There’s definitely something to be said for finding your niche and sticking with it. For nearly 10 years the Bubble Lounge has been serving Champagne and sparkling wine to San Francisco’s jet set and financial district fun seekers. While the dot-com boom days that packed them in are gone, the Bubble Lounge continues to be a popular post-work watering hole, and enough of a weekend seen that it can be a daunting place to drop in on a Friday night with friends without some pre-planning. Perhaps its continued popularity is due to its location at the nexus of Ad Agency Row and the Financial District, which tend to supply a never ending supply of account managers and analysts with a penchant for sparkling beverages.
The Bubble Lounge cultivates an upscale clientele, albeit without the stuffiness you’d expect in LA or New York. The mood lighting is always on, the couches are red velvet, and the music doesn’t exactly fade into the background. This isn’t the type of place that you can just slouch over to — on most nights you’ll have to compete with some pretty dolled up folks (can you say bachelorette party?) not to mention adhere to their strict dress code: no sneakers, gym or workout garments, sandals, baseball caps, military or combat fatigues, or swimwear.
If you’re not in for the social scene, I recommend a trip to the Bubble Lounge on a Tuesday night, where you’ll likely find it a mellow and comfortable (those couches are so very soft) place to relax and drink some bubbles.
The Bubble Lounge offers wine drinkers a list of Champagnes and sparkling wines by the glass that is simply unmatched anywhere. While serious wine geeks won’t find many small production grower Champagnes on the list, it is certainly the most extensive list of such wines by the glass anywhere — offering the opportunity to try things that are only occasionally offered by the glass at high-end restaurants.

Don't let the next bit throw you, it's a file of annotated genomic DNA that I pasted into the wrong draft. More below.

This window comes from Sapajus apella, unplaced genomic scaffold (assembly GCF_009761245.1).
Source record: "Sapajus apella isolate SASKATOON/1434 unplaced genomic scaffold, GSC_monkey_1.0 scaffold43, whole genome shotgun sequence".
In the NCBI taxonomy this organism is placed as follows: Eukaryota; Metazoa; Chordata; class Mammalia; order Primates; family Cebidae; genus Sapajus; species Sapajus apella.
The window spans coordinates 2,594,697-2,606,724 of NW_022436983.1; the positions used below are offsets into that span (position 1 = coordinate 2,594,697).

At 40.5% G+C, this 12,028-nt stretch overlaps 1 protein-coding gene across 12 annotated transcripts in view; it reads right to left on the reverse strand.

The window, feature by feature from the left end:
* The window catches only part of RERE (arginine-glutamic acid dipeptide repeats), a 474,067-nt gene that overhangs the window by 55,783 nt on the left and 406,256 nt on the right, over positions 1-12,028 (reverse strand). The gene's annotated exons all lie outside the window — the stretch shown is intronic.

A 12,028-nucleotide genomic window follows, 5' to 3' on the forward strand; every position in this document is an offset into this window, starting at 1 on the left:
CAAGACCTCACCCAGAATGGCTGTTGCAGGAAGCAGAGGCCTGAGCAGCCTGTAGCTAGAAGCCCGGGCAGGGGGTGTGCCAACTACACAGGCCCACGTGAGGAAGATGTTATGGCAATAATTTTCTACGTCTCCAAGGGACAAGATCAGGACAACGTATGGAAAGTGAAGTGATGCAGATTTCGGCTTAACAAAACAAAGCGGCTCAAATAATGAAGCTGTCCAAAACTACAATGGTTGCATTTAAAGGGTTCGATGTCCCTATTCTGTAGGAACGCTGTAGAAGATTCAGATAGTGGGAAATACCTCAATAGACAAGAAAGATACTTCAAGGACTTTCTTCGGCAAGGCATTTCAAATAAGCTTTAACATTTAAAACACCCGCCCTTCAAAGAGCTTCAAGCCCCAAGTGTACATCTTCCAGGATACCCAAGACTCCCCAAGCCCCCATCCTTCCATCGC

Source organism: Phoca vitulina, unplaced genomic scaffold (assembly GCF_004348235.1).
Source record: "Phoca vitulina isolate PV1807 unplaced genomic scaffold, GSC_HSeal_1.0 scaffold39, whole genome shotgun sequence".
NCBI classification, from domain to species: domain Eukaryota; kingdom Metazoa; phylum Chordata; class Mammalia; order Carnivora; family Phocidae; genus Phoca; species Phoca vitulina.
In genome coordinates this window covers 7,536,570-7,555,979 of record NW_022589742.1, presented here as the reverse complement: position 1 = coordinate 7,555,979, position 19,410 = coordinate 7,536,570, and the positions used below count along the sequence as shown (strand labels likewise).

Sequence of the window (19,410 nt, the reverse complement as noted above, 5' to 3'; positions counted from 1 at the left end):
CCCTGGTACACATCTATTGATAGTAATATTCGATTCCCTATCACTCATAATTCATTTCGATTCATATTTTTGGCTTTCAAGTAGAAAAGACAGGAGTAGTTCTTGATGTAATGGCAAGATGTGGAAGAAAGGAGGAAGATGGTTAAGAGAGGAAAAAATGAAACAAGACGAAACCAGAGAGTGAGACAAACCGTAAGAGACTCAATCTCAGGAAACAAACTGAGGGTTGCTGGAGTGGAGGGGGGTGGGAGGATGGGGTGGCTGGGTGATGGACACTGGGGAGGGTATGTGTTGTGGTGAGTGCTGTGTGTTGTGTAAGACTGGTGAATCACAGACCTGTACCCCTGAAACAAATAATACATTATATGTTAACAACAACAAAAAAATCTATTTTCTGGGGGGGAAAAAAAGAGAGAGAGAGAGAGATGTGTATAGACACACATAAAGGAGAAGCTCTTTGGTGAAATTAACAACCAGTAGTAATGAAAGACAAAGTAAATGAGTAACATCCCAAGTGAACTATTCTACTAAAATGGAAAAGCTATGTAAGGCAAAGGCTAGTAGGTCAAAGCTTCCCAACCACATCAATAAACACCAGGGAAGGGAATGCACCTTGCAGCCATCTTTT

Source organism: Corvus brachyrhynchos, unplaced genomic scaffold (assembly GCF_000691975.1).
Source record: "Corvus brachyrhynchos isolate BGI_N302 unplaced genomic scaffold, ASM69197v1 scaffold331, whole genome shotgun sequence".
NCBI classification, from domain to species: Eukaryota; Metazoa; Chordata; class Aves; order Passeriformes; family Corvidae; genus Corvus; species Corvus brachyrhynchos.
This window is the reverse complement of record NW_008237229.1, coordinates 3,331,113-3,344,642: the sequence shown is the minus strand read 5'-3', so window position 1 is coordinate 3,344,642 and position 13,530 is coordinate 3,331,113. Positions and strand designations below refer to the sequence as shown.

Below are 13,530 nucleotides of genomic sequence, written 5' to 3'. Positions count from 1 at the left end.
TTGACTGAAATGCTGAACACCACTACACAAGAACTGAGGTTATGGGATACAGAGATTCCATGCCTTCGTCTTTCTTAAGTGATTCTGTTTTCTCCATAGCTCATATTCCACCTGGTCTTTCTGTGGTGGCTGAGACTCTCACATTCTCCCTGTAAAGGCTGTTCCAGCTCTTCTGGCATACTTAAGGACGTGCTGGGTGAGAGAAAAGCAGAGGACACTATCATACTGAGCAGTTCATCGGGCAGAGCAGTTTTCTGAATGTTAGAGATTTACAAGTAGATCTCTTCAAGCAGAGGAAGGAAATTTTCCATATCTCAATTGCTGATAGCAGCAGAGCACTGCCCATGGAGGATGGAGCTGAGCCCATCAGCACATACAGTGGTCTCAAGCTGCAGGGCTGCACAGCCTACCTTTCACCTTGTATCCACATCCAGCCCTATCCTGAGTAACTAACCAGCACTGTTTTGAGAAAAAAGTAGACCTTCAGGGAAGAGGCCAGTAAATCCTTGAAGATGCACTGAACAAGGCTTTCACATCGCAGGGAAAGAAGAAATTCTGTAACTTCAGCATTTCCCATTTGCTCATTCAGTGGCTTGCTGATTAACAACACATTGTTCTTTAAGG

Be warned, such opportunity has a cost — most glasses start at the $14 or $15 level and go up from there, ending at around $30 for some of the top vintage cuvees. While such prices are undoubtedly a bit steep, where else in town can you have a glass of Krug Grand Cuvee, followed by a glass of Laurent Perrier Brut, followed by a glass of Pol Roger, without spending $800?
In addition to the almost 30 wines by the glass, the bar also has several flights of Champagne in three ounce pours for those who feel like exploring without a significant investment of liver or pocketbook. And of course, those who are interested in ordering by the bottle will find an extensive library of vintage and non-vintage cuvees that is really quite impressive.
The staff at the Bubble Lounge are helpful, but only occasionally well informed about the wines on their list — most assume by default that you’re there to enjoy yourself more than geek out and learn about the difference between Spumanti and Method Ancienne. At any given time, there’s generally at least one person there that can answer more detailed questions about the wines, or make more subtle recommendations for someone interested in educating their palate, so be sure to ask if you need help.
In addition to the wine list, a full bar is available, including several signature Champagne cocktails. The bar also offers a range of small food plates that are quite competently made, from simple selections of caviar, sushi, or oysters, to smaller prepared items like tuna tartare or little grilled sandwiches. They also have a cheese platter which is quite competent. There’s definitely enough food on offer to make it a destination for a light dinner, but if you’re really hungry, the bill can add up in a hurry.
The Bubble Lounge is still going strong after all these years for a reason. It’s a nice place to enjoy a glass of wine, and its by-the-glass list is still unmatched, even though there are now 10 times as many wine bars in San Francisco as there were when the place first opened. If you like Champagne, it’s either your destination of choice or your nemesis.
Open Tuesday thru Friday 5:30 PM to 2:00 AM, and 6:30 PM to 2:00 AM on Saturdays. Closed Sundays and Mondays except for private events, which sometimes occupy the cave-like space downstairs from the main lounge. Reservations are accepted during normal business hours, and can be helpful on a Friday night.
Parking is hell in that neighborhood at any time. Taxi is recommended.